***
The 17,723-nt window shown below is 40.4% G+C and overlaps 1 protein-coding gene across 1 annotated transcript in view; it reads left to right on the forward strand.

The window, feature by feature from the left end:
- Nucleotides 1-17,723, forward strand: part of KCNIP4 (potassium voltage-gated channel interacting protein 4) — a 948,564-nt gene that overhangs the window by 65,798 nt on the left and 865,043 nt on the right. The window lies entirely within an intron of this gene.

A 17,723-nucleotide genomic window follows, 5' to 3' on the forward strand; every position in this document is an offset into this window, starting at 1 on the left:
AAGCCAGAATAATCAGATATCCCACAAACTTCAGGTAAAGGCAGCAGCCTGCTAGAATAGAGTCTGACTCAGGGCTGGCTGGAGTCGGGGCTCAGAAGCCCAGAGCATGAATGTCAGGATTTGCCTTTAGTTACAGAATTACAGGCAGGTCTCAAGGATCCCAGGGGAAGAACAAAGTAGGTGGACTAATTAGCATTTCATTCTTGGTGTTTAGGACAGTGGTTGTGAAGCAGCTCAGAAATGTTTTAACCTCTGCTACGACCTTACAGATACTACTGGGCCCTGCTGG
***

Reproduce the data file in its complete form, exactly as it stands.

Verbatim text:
The 17,723-nt window shown below is 40.4% G+C and overlaps 1 protein-coding gene across 1 annotated transcript in view; it reads left to right on the forward strand.

The window, feature by feature from the left end:
- Nucleotides 1-17,723, forward strand: part of KCNIP4 (potassium voltage-gated channel interacting protein 4) — a 948,564-nt gene that overhangs the window by 65,798 nt on the left and 865,043 nt on the right. The window lies entirely within an intron of this gene.

A 17,723-nucleotide genomic window follows, 5' to 3' on the forward strand; every position in this document is an offset into this window, starting at 1 on the left:
AAGCCAGAATAATCAGATATCCCACAAACTTCAGGTAAAGGCAGCAGCCTGCTAGAATAGAGTCTGACTCAGGGCTGGCTGGAGTCGGGGCTCAGAAGCCCAGAGCATGAATGTCAGGATTTGCCTTTAGTTACAGAATTACAGGCAGGTCTCAAGGATCCCAGGGGAAGAACAAAGTAGGTGGACTAATTAGCATTTCATTCTTGGTGTTTAGGACAGTGGTTGTGAAGCAGCTCAGAAATGTTTTAACCTCTGCTACGACCTTACAGATACTACTGGGCCCTGCTGG